• And who milked cows manually even in the ’70s? The class should have been practicing hooking Elsie up to a milking machine. I bet the boy in the photo already knew how to run every machine in his family’s dairy.

      • Several small farms and homesteads in my area even today have a couple of milk cows -or goats- that are milked manually. (The demise of the local dairy farm is another sad tale of modern rural life.) Milking manually isn’t altogether a discontinued practice or lost art.

  2. Given that the image creates only an appearance and does not actually show the teachers body parts I would say that this is no different than a photo of a person standing in front of any other object that creates an appearance of the object is sitting on the person’s head or growing out the subject’s head. The photographic image is in black and white, and the teacher’s blouse may have been a different color from the device. So, in real time the perception of color variations between the blouse and the device may have been significantly different than what could be imaged on film. Had this been a color shot, the distinction might have been more apparent, and the inference might not have been drawn.

    Yes, it is funny and there is no reason for the teacher to feel any sense of shame or embarrassment. I do not see the application of the golden rule here as I see no harm done. Had I been the teacher, I would have laughed at the image.

    People need to laugh as much as possible today because the alternative is to cry.

    • This was pretty much my sentiment.

      It’s an optical illusion that does not show her in a compromising position.

      The only thing I would add would be to question why anyone would be “legitimately” offended by this. It does not show anything actually profane or obscene.


    • I think it would have been unethical to knowingly publish the photo contemporarily, as it would unfairly reflect on the teacher’s judgement.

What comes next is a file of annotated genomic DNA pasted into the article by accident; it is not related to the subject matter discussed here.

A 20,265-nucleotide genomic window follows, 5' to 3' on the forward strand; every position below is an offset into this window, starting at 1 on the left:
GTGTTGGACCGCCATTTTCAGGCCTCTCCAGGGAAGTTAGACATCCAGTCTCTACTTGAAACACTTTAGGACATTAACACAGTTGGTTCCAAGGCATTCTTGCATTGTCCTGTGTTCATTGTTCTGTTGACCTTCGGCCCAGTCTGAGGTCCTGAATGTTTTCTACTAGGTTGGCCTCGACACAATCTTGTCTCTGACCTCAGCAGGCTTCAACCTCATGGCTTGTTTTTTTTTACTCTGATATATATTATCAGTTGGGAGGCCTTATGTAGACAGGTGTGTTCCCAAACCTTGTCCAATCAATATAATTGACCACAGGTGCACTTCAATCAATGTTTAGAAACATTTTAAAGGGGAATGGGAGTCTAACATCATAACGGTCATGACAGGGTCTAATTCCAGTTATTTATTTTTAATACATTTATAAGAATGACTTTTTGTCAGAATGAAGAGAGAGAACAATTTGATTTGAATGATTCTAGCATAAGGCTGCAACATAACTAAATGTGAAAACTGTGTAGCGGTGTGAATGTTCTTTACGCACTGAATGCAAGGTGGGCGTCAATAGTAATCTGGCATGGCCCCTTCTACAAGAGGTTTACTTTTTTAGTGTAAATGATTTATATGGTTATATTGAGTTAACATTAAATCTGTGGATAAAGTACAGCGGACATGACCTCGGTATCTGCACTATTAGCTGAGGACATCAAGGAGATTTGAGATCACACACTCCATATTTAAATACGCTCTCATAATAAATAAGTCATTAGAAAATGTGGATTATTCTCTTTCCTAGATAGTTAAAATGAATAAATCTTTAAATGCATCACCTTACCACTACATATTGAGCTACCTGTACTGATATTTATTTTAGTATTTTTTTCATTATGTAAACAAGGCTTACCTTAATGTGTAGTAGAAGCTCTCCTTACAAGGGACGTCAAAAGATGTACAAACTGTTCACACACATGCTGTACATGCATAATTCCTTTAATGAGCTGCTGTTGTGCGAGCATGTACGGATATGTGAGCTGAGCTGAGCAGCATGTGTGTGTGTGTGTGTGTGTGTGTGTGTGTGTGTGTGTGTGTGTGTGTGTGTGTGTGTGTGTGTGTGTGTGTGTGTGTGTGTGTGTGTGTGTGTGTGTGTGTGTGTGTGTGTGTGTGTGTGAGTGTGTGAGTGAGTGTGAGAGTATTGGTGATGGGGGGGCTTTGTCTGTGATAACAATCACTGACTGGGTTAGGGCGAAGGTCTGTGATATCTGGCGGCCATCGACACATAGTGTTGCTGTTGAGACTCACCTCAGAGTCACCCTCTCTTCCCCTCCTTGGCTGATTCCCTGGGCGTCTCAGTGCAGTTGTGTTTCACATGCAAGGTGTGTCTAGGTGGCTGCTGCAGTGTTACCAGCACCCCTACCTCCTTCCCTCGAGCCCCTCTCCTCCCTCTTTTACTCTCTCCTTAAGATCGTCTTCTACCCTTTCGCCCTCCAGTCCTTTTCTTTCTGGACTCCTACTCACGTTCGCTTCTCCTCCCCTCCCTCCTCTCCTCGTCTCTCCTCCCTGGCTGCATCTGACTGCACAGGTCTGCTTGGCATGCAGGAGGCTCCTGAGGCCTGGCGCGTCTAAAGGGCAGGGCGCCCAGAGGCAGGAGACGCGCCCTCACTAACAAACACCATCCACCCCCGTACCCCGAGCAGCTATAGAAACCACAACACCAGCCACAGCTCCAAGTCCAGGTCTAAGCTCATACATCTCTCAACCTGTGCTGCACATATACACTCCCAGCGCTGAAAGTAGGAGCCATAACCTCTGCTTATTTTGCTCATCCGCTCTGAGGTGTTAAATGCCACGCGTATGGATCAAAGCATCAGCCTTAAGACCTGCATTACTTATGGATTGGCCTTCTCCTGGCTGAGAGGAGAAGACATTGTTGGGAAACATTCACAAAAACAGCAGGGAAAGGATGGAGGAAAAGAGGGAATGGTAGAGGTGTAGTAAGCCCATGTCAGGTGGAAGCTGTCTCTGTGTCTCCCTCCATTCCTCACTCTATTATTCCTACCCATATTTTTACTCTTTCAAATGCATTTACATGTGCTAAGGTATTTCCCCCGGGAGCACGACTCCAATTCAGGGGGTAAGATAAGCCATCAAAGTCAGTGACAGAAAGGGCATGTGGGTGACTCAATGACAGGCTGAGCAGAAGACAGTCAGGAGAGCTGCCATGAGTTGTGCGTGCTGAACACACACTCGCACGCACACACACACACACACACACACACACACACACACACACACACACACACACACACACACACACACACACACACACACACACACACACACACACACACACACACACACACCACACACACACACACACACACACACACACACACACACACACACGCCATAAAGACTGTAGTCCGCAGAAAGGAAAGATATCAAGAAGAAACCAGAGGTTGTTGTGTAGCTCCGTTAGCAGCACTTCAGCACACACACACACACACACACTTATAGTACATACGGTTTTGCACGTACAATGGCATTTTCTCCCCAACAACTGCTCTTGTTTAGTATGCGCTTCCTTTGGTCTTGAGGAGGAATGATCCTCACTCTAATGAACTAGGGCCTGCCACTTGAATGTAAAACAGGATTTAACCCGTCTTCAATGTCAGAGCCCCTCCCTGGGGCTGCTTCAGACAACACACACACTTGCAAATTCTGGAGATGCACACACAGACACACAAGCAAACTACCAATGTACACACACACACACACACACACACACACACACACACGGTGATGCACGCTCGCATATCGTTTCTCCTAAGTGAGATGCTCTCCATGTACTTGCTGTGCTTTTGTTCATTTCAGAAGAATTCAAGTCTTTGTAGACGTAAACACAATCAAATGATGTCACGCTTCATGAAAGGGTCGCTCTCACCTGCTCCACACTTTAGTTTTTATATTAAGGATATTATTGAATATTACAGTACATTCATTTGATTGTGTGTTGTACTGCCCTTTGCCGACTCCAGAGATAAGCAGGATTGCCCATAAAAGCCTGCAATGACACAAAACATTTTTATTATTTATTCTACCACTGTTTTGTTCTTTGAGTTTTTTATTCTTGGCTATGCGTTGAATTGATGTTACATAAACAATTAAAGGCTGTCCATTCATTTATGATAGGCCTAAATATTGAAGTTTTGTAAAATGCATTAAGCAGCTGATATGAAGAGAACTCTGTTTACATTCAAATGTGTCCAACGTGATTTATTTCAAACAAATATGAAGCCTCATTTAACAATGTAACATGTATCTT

The photo is funny *because* it was an innocent illusion mistakenly published. We have institutional trust that teachers don’t pose for naughty illusions. It is like the “that’s what she said” joke: it is rarely funny when deliberately set up. Inadvertent publishing is funny, because she’s embarrassed; her embarrassment preserves trust, and laughter defuses the situation. If the teacher posed, or shared it with parents afterwards, they would be right to question her judgement. It would be creepy, not funny. Deliberate publishing by the newspaper would be malicious.

      Publishing it today, however, is so far removed from it’s original context to create legitimate harm or embarrassment to the teacher or students. It’s has value for being amusing, and reminding everyone that we are one photo away from potential embarrassment, and should treat others with kindness when it happens.

  3. Like OB, my first impression was that the photo is newer than early50’s. In any case, all the subjects are at least well into adulthood, in their 50’s or beyond, by now. They are the only ones whose opinions might matter. There’s no way of knowing what those might be, & a very low likelihood of anyone identifying a person unless that person spills the beans, themselves. I’d guess that the odds favor anyone in the photo would now be amused and glad to have that unique childhood memento to share with friends. I would.